It's similar with every temptation, big or small. Few intentionally plan to cheat on their partner, at least at first. Most probably start out even telling themselves “no.” But the more they think about the person they want to cheat with, even if while saying no in their heart and mind, the more chances there are for such temptation to grow. And eventually enough rationalizations, excuses and just-this-one-time justifications pile up to where... the affair just happens. It seems unplanned. It feels unexpected. But it was an act that was nurtured and built up over weeks, months or even years. For other examples, The Joker, which just won this year's Golden Globe for best actor, and Breaking Bad, a TV show that wrapped up in 2013, are both tales where the main character becomes a villain. The Joker murders and sparks mayhem. Breaking Bad's Walter White morphs from a high school teacher into deadly drug lord. Yet in both stories, the hero doesn't start out evil or uncaring. They begin as normal human beings. Imperfect, yes, but relatable and sympathetic. But slowly, ever so slowly—through trials, temptations and difficulties—they are lead downhill into acts of immense evil. It's not that the Joker or Walter White planned to be mass murderers: it just... happened. But when you look back at their stories, it's a series of little choices, little moments toying with temptation... that snowball into their dark paths. Those stories reflect James’ understanding of temptation and evil, how it tempts you further and further over time. Because in the fight between goodness and evil in your heart, which wolf wins? The one you feed.
So that's how the big bad wolf inside our hearts can grow... but what about goodness? James writes, “Every generous act of giving, with every perfect gift, is from above, coming down from the Father of lights. In God there is no variation or shadow due to change. To fulfill his own purposes, God gave us birth by the word of truth, so that we would become a kind of firstfruits of his creatures.” James warns that temptation comes from desires that we nurture... but righteousness, the good wolf we want to nourish, kind deeds to other people... these are not things we nurture but things the Almighty cultivates and sends down to us, through us, for us. And so James isn't saying, “To overcome temptation, be really, really good.” No. Because nobody's perfect, after all. Instead, James is saying, “To overcome temptation, turn your gaze to God, who provokes every generous and good act. God, who never changes, never fails, never ceases to love. God who promises to make us—battered by temptation we may be—into the first fruits of a new creation, ambassadors of paradise, sneak previews of eternal life's joy.” When challenged by temptation, James doesn't want you to debate or reason about the desires you wish to avoid, for that only reinforces what you don't want. Instead, turn your focus to the Father of lights, who sets the standard for goodness, who inspires and births goodness in our world, our hearts and in our day-to-day actions.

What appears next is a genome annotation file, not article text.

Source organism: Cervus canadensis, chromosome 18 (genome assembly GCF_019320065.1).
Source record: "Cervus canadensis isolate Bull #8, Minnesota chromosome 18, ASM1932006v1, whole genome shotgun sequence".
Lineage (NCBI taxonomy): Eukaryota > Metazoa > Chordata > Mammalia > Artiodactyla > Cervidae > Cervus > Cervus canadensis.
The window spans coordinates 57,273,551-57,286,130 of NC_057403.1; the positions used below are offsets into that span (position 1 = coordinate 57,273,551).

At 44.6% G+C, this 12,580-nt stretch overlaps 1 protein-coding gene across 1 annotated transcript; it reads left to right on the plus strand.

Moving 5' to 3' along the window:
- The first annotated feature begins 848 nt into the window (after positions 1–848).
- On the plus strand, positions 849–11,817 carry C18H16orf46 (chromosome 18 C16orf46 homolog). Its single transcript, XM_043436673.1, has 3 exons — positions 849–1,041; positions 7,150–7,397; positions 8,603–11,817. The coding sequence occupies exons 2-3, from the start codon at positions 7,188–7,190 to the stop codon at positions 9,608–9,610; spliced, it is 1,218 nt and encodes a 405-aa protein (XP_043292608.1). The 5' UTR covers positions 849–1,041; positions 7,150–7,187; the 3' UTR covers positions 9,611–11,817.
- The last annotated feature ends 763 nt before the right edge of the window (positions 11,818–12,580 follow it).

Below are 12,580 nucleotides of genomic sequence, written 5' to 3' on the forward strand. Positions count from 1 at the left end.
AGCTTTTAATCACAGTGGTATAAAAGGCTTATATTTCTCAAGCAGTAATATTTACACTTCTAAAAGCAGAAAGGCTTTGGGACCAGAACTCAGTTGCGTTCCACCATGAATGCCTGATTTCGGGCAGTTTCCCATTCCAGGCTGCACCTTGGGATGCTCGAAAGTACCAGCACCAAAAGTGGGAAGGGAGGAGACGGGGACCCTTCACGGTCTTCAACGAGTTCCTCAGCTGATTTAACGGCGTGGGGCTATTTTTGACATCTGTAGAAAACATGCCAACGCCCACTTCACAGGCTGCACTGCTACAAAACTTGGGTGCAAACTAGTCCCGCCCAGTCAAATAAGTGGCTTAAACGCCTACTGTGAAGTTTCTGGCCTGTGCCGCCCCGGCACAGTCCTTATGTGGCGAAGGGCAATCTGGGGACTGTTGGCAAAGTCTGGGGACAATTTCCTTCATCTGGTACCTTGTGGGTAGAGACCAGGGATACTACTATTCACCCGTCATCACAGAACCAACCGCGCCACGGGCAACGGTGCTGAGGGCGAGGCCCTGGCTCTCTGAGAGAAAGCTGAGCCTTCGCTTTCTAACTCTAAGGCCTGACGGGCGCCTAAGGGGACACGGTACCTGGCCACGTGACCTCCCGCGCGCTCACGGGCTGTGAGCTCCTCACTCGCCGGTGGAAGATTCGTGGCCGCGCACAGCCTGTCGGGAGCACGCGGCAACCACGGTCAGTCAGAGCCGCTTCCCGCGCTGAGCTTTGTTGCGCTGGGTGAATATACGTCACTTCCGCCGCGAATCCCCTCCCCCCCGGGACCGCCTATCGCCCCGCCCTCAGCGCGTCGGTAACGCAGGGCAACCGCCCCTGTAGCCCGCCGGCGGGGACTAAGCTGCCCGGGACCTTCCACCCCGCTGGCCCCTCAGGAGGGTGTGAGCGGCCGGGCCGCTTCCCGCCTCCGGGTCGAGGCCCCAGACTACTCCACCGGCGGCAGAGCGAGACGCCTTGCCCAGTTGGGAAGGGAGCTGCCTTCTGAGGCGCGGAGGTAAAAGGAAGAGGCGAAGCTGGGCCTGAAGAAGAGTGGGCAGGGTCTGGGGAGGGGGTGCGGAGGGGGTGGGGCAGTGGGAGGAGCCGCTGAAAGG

In the world of pastoral counseling, addiction recovery, and talk therapy, one technique that can be effective amounts to exactly that: replace the old behavior with something new to take its place. If you merely say, “I'm not going to give into anger, lust, addiction, shame or whatever else today,” then that forces you to think about the very thing you don't want to do, which tempts you. But if you say, “Instead of screaming at my family, I will wash the dishes to calm down and help them,” or “Instead of feeling sorry for myself, I'll volunteer at a soup kitchen to help others,” then you not only stop the behavior you don't want but also put something in its place to stop misbehavior from returning. I overcome my sweet tooth at Meijers by recognizing my desire for pastries, turning away from those baked goods, and buying fresh oranges or apples instead.
In all those cases, rather than grappling with the desire you don't want, James inspires Christians to look to God, who pours out goodness—in blessings we receive and in the blessings we give to others—and who thereby delivers us from temptation. What I love most of all in this is it flips the wolf proverb on its head. Through the grace of God, the question becomes less about whether you and I feed that evil wolf or the good one... and much more about how the grace and righteousness God feed us, making us the first fruits of God’s new creation in paradise. In the meantime, before we reach eternal rest, however, we Christians face the daily task of confronting selfish desires, recognizing our temptations, and choosing to nurture the good wolf of righteous living. When you are tempted, react not with internal debates or arguments… but with a steadfast faith that looks to God, who shows, gives, and is a righteous path for us to walk instead. Amen.